Brain, Mind the pennies and the dollars will take care of themselves is likely an approriate response… I only believe it is “dirty politics” when the issue comes out of the DOD hands and ends up in congress. Anyone in these programs knows that the DOD is not a supporter of one OEM over the other… and really the OEMs really should stay out of this… but if one is in it for sure the other will be… that being said… currently the DOD , the President, and the SASC supports funding 1 engine and saving the money being put towards th eother… so if there are any “dirty politics” it stands to reason that it is in the HASC who is pushing back… BTW.. whose leaders are from the GE/RR districts… hmmmm…

It will just be interesting to note if after gates retires he ends up landing a cooshie job consulting for pratt…

Thats what I meant about dirty politics. There is also evidence out there that pratt funds cagw…look it up. If boehner has anything to do with it its defending ge.

BTW, Cocidius, single engine fighter is no new to the US Navy, they flew the A-4 Skyhawk with its single engine J-52 off the carriers in Vietnam… and that had 50-60s technology…

There WAS a competition, get over it already.

That is why SPARE engines are procured with each production lot.

Single engine aircraft are smaller, lighter, less expensive (to procure & operate) that multiple engine aircraft. Infact throughout history, with a few exceptions THE reason why multiple engies are every used is when a single engine does not provide sufficient power. AND even with multiple engined aircraft fewer engines are used — see how the vast majority of airliners (all the way up to the 775,000 lbs MTOW 777-300ER) use two engines rather than four.

Try talking to a pilot!

Full rate production F-35s will cost about the same as a new F-16 or F/A-18.

We needed the F-35 YEARS ago! We ALREADY have a ‘fighter gap’ in BOTH the USAF & USN due to it not being in full rate production yet.

For every twin engined combat aircrat that has every flown from as US carrier there has been three single engined combat aircraft.

Formula, I agree with you and I am in the same boat you are. I have over 15 years of jet engine test experience with both manufacturers, especially when it comes to the F100, F110, and I have tested both the TF-30 and F110-400. From this experience I KNOW that competition is the only thing that keeps both of these companies at least half way honest. Once the F-135 is fielded, I will be testing that too and I am NOT looking forward to working with P&W because I KNOW that they will be very difficult to work with. At least GE gives you any information that you need or ask for. Don’t worry about some of these posts or replies, most either work for P&W or they are wannabees that live at home with Mommy and sit in the basement at their computer all day.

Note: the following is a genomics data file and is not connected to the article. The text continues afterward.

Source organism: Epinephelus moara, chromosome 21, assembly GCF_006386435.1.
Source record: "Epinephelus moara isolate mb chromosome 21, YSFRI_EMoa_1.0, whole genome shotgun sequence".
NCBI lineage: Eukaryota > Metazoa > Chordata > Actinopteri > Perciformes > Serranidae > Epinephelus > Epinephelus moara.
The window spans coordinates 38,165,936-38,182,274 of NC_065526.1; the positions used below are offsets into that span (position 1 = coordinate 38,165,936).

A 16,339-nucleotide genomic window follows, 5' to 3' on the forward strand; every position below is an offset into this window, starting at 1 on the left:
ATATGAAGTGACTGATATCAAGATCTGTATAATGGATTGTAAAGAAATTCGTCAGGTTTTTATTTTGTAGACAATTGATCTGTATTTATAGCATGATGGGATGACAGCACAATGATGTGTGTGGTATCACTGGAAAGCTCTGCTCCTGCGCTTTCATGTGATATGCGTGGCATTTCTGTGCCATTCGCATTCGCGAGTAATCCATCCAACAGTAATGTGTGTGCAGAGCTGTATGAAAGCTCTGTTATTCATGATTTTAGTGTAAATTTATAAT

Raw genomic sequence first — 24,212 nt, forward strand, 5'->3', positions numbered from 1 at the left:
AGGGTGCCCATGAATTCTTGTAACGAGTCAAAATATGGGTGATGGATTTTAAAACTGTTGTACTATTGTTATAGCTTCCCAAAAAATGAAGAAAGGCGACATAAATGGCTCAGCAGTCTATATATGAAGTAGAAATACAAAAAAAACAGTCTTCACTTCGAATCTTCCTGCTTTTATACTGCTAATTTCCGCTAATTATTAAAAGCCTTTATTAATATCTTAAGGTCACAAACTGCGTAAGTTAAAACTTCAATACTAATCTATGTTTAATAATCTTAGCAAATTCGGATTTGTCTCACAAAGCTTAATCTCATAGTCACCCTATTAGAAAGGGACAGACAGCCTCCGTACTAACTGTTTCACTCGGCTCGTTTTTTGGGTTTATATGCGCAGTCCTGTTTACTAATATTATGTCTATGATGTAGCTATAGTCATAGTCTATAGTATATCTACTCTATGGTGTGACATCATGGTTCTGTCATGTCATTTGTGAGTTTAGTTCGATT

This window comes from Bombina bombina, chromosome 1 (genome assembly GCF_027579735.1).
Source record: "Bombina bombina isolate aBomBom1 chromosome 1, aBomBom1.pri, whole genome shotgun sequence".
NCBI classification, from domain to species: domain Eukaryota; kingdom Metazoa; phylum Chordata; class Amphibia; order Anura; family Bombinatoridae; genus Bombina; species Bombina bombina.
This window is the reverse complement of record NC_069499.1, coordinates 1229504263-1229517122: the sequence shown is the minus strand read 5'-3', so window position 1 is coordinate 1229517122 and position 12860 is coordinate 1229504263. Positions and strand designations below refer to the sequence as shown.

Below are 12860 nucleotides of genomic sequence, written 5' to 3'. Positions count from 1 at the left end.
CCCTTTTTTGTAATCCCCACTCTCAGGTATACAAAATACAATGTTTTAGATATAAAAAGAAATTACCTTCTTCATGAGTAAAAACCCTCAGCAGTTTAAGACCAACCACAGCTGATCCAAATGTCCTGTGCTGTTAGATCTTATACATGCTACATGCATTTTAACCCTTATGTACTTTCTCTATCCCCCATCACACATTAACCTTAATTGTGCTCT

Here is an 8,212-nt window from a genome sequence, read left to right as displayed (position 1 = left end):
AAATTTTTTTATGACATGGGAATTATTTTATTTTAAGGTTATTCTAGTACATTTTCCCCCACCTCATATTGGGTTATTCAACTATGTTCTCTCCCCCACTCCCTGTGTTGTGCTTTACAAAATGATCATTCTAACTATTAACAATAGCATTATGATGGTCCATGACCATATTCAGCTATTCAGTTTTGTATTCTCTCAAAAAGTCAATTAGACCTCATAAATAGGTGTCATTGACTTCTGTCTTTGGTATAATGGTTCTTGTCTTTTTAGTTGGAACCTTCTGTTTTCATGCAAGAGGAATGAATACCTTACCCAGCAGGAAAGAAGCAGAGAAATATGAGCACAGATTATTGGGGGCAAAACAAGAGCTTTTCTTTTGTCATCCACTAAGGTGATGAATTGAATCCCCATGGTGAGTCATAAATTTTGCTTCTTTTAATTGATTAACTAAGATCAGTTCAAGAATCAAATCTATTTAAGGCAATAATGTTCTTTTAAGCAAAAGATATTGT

Prejudices aside…you sound like a whiny b!%*h…both of you need to get over yourself promotion and get a freakin’ life!

We do have a life Knucklehead, and we are simply expressing our REAL world experience on this subject. Just because you cannot offer any constructive reasonable arguments for or against this subject, you need to quit being jealous and get out of your mommy’s basement and get a freakin’ life!

Your name fits you perfectly. This site is way above your head “Ditchdigger”.

JetRep: I don’t think you understood what I said. I know what the ORD is and both engines did meet the spec “requirements”. However, during war in both Desert Storm and Desert Shield having two different propulsion systems came in handy during combat planning where certain Block F16’s were used in theater for combat and “other” Blocks were retained for domestic/local missions. I’ll let you figure out which blocks were in combat.…again, the two engine types did provide our commanders flexibility.

Negatory JetRep. Actually, our analysis at both the HQ ACC and HQ USAF showed a significant difference in TCTO, Scheduled and Unscheduled maintenance for the two series of engines. Granted, one engine was modular and the other used a SRU concept, but the cost per flying hour difference was significant in favor of GE. I would not agree that TCTO and/or CIP activities were delayed do to having two engine configurations. I firmly believe the F16 has the success that it enjoys today because we have two different engines that power them.

Formula, My point is, realting to the ORD/spec, with either engine meeting the spec it would not have mattered if you had one engine, the other engine, or both engines as the fleet… as they both would have worked for what was done… and I am not sure where you get your information from on who was flying where.. but you might want to check with the Swamp Foxes at McEntire as I know where they were.. in the middle of Bagdad in the middle of it… “The 157th Fighter Squadron was one of only two ANG F-16 units to participate in Desert Storm. The F16A’s of the South Carolina Air National Guard played a crucial role in the devastating allied air offensive. For example, on 5 February 1991, on day 20 of the air offensive, “Swamp Fox” F16A fighters left Al Kharj Air Base, Saudi Arabia with some of the F16’s armed with “Maverick” air-to-ground missiles designed to destroy pinpointed targets… http://​www​.globalsecurity​.org/​m​i​l​i​t​a​r​y​/​a​g​e​n​c​y​/​usa… ”

Aww…looks like I hit a nerve!

Utter BS.

Having “two different propulsion systems” has been the exact OPPOSITE of handy. It has been the CAUSE of many headaches, sleepless nights & SNAFUs.